Ocean Blue, A Brand Attack Gone Wrong?
As a social media instructor, one of the things that always grab my attention is brand attacks. As it seems, people think attacking a brand on social media is some trend or a road to fame, which means getting more public attention instead of highlighting facts to reach a beneficial conclusion to all parties involved. Analysis and learnings from a brand attack are always a great topic to discuss in any course.
At the end of my former brand attack analysis article “Ayadina – A Brand attack gone wrong,” I wrote the following conclusion:
“A Brand Attack is not a game to play whenever we feel the need to take revenge. It should be based on pure facts without personal opinions and have as many links to resources as possible (Wikipedia style). The only sources we have are a few unconfirmed stories backed up by an angry mob of friends and some fake reviews.”
And, as it turned out recently, another brand attack, #shut_down_ocean_blue, is very similar. A lady is accusing a hotel of having a faulty Jacuzzi, which led to her kids’ Electrocution, then the hotel refused assistance and tried to cover up the story, or so we are led to believe.
On August 25th, a post was published on Facebook titled “Electrocution of 4 kids in Ocean Blue’s Jacuzzi in Marina” and using the hashtag #Shut_Down_Ocean_Blue (IMO a more appropriate hashtag would have been something like #Ocean_Blue_Electrocution or #Marina_Elecrocution), and asking friends to share the post because “the hotel is lying”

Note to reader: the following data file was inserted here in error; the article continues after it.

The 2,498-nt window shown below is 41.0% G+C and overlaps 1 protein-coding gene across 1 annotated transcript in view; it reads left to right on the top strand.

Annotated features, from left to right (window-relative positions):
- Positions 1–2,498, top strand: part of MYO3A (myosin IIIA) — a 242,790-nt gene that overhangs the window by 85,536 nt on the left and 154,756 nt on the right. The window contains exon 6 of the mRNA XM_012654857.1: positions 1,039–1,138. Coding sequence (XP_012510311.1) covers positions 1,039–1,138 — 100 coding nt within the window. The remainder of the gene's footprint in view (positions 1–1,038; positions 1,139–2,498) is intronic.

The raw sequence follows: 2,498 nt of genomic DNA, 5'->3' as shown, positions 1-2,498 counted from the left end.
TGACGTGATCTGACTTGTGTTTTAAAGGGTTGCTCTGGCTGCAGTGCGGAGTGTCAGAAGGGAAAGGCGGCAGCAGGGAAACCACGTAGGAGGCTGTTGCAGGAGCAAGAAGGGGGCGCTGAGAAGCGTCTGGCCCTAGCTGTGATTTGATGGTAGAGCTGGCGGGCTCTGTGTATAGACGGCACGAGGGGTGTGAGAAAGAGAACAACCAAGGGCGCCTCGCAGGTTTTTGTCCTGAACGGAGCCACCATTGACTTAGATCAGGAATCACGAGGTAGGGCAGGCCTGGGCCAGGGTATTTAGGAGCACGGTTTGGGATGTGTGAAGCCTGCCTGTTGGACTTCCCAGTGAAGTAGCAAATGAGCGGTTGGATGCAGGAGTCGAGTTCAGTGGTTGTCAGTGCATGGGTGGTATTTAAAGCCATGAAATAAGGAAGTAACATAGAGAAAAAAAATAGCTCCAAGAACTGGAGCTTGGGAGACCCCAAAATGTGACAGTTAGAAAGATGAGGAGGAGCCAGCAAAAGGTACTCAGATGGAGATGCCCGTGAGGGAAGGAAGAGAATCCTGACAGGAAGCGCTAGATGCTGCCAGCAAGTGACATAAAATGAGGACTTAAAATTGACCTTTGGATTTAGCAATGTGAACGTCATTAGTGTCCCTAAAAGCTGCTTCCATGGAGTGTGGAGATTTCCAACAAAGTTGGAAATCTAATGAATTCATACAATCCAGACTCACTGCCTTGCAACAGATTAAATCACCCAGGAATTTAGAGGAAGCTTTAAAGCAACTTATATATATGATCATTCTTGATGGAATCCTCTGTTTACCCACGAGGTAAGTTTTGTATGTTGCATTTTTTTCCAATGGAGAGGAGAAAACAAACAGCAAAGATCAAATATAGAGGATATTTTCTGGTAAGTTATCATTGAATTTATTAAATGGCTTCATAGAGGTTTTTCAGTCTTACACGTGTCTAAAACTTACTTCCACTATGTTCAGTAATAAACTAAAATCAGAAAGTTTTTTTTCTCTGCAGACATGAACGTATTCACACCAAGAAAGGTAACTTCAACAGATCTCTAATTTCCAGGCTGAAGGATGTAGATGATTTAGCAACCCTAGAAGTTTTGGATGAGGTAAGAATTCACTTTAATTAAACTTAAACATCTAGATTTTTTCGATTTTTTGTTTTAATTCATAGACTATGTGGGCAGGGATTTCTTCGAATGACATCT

I was puzzled; the post starts with a defensive attitude (too defensive, IMO) without explaining the facts.
The first mistake in a brand attack is promoting an opinion “in this case: shutting down Ocean Blue” rather than neutrally stating the facts – this suites the attacking party’s interests alone and should not be how it is played.
Diving more into details, the story itself looked weird, usually in any brand attack, we “the audience” should be clearly given one specific reason for the attack, and the “accuser” should first try to exhaust all traditional means before moving on to social media, So, I went through the hashtag to find more information and found this earlier post with more facts and detailed information.
Going through the comments, I was shocked by this one:
What? Add fake reviews? WHY!!? If you do have a solid case, why the need to resort to such methods? This is one of the problems with brand attacks over social media. It usually revolves around emotional support for a friend and seldom about facts or logic; how could you want to review something you have not experienced first-hand!? It’s a good thing Trip Advisor has a policy against this and removed the review!
On Trip Advisor, the hotel has good reviews, mostly were 4 or 5 stars, with only very few negative ones. I couldn’t find Mr. Mostafa Elwany’s thinking, though! (As he had promised in the previous comment).
Going through the timeline of events to study the case in detail and organize the events chronologically to get a clear view. (PDF for a timeline of events here), I started to realize from my perspective a few puzzling and illogical issues.
“A bit too fast” Media response!?